NOTE: This is a parallel review in which we have two reviewers looking at the same comic. The other review is by Xaviar Xerexes.
During the 1940s, when pulps were at their height, the concept of the hardboiled detective (usually a private eye but occasionally a police investigator) was ingrained in the public imagination. Since that time, the atmosphere, the language, and the characters have been evoked in pastiche and parody.
Will Eisnerâ€™s John Law by Gary Chaloner (whose current strips can be found here, and whose main site, with cast info and extras, is here) is one of the few modern detective comics to focus so heavily on that mode, at least in style, using the stark grays of the best film noirs. Though scripted and drawn by Gary Chaloner, the character himself was created by the late great Will Eisner.
This month, Comixpedia looked at MYSTERY WEBCOMICS!
Our final feature for November, Faith in Science: Detective Stories In A Confused World by T Campbell, is a close examination of the rules of mystery comics and a challenge to webcomics creators.
“Nemesis in Noir” is Al Schroeder’s interview with Greg Holkan of [nemesis] and Gossamer Commons.
We have TWO reviews this week:
The other is Xaviar Xerexes’ review of Will Eisner’s John Law by Gary Chaloner.
And last, but never least, is Ping Teo’s gentle poke at The Essence ofâ€¦ Whodunnit.
The game is afoot.
- â€” Sherlock Holmes
There’s just one more question I’d like to ask you.
- â€” Columbo
And I would have gotten away with it, too, if it hadn’t been for those nosy kids and their mangy dog!
- â€” innumerable Scooby-Doo villains
Forget about making a hundred, forget about the victim, forget about the suspect and focus on the only thing that can’t lie: the evidence.
- â€” Gil Grissom, CSI
O photoprocessing machine, I command you to reveal to me that which is hidden!
- â€” Bee
Like most good ideas, mysteries and detective stories have many ancestors, but they didn’t really get to take a place in entertainment until the Industrial Revolution. It’s not hard to see why. The underlying message behind the traditional mysteryâ€”and the traditional detective story, its most famous subgenreâ€”is always the same. That message: our world may seem confusing, but patience, pluck, and especially reason can lay its secrets bare, punish the guilty, and reveal the monsters as aged men in latex or clockwork springs. Continue Reading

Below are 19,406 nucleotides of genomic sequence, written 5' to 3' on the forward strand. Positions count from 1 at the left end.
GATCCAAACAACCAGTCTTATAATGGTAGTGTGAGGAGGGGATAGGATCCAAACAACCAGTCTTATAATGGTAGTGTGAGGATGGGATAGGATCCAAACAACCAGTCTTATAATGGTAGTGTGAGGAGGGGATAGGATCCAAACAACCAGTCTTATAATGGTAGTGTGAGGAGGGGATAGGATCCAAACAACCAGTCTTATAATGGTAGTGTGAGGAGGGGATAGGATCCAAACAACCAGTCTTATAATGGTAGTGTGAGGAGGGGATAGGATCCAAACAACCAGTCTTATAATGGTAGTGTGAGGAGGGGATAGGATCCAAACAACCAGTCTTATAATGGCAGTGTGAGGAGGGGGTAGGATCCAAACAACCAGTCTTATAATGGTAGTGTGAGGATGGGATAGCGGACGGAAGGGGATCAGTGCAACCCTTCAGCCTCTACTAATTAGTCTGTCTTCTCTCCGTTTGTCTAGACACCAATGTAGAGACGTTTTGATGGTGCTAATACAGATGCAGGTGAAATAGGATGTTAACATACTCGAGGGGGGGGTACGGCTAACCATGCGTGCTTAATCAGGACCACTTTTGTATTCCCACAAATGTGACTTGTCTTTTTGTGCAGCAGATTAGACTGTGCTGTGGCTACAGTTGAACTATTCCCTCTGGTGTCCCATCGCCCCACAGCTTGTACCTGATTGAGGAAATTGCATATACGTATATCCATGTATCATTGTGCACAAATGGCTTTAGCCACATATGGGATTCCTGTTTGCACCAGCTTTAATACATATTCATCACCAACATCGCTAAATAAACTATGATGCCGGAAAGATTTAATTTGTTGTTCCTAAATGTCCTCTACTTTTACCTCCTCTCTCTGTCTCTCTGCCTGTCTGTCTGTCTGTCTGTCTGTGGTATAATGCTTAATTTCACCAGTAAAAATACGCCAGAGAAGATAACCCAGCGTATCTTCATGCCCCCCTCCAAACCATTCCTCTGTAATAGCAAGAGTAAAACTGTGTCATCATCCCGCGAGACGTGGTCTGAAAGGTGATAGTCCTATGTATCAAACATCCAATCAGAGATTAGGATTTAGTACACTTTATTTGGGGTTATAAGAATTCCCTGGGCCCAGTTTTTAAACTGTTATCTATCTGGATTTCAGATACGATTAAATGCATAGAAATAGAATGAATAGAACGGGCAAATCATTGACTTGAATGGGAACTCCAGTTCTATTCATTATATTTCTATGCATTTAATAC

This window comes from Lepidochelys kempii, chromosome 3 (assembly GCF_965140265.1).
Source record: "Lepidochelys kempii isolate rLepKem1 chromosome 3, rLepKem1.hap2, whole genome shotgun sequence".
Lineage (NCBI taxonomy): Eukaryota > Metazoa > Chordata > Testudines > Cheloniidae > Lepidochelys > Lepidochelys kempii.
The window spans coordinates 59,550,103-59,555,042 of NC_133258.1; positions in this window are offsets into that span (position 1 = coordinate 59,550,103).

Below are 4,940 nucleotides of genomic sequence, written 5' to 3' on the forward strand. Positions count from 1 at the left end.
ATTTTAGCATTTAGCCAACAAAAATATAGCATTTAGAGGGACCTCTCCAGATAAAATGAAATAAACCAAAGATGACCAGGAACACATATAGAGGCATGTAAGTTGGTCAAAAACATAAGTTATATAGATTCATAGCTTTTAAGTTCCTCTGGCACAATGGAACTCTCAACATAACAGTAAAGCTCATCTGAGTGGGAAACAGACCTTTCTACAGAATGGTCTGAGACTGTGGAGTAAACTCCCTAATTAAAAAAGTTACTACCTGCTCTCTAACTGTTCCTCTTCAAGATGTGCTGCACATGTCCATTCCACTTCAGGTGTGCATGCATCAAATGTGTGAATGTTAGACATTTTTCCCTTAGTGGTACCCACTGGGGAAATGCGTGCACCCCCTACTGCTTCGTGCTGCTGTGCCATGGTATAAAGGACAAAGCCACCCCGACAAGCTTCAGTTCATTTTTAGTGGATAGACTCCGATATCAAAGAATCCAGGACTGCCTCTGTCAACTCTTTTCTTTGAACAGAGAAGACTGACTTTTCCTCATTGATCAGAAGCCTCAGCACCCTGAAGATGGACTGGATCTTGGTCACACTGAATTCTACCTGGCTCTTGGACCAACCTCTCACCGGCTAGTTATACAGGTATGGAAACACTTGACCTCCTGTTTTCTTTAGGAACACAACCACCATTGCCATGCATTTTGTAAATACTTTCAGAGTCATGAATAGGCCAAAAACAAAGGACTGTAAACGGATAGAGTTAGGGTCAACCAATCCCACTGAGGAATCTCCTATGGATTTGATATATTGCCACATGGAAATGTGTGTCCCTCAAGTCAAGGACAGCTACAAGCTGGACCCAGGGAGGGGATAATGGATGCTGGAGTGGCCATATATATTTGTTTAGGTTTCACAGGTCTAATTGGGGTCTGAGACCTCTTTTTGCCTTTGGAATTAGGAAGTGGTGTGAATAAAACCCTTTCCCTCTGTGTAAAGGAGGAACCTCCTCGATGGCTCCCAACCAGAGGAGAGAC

[nemesis] is the story of a very normal police detective in a world of super-powered defenders assigned to solve the murder of their world's greatest hero. Equal parts super-hero parody and noir detective story, it is quite unique on the web. Its creator, Greg Holkan, also joined Eric Burns in the fantasy webcomic Gossamer Commons and although he's letting go of the artistic reins, he retains input into the plotting. Holkan is an interesting mystery himself to unravel, and this interview gives the clues needed.
This is a REview of Femme Noir. Comixpedia first reviewed Christopher Mill's webcomic Femme Noir in October 2003.
When I read the first strip in Femme Noir's latest storyline, I half expected the characters to begin saying "jeepers" and such things. I wasn't disappointed. Fortunately though, the offenders don't last very long. Continue Reading
NOTE: This is a parallel review in which we have two reviewers looking at the same comic. The other review is by Andrew Leal.
John Law is a character, originally created by Will Eisner in the 1940s, whom he ultimately did not actually publish. Instead he repurposed the work he did for this character into stories for his more well-known comic, The Spirit. Despite some claims to the contrary, the full-fledged character of John Law only appeared in print when Eclipse Comics published a one-shot book in 1983 titled John Law, Detective #1. Continue Reading
In this month’s Essence of… Ping Teo takes aim at mysteries.
Welcome to Week Two of Comixpedia’s November 2005 Issue!
We will be spending the month looking at MYSTERY WEBCOMICS!
Our week two feature by Kelly J. Cooper is list of mystery webcomics.
Eric Burns vents a bit over mystery webcomics in this month’s Feeding Snarky.
Kristofer Straub presents Modern Humor Authority and their take on mysteriesâ€¦
And we have Al Schroeder’s interview with Richard Stevens of Peb Casey, Butterfly Detective.
Detective, suspense, parlor game, crime, noir, police proceduralâ€¦ these are all different ways to slice the mystery genre. But how to organize the Mystery WEBCOMICS? Alphabetically by title? By author? By sub-genre? Or perhaps semi-randomly, as the whim takes me? Yep. That’ll do. Continue Reading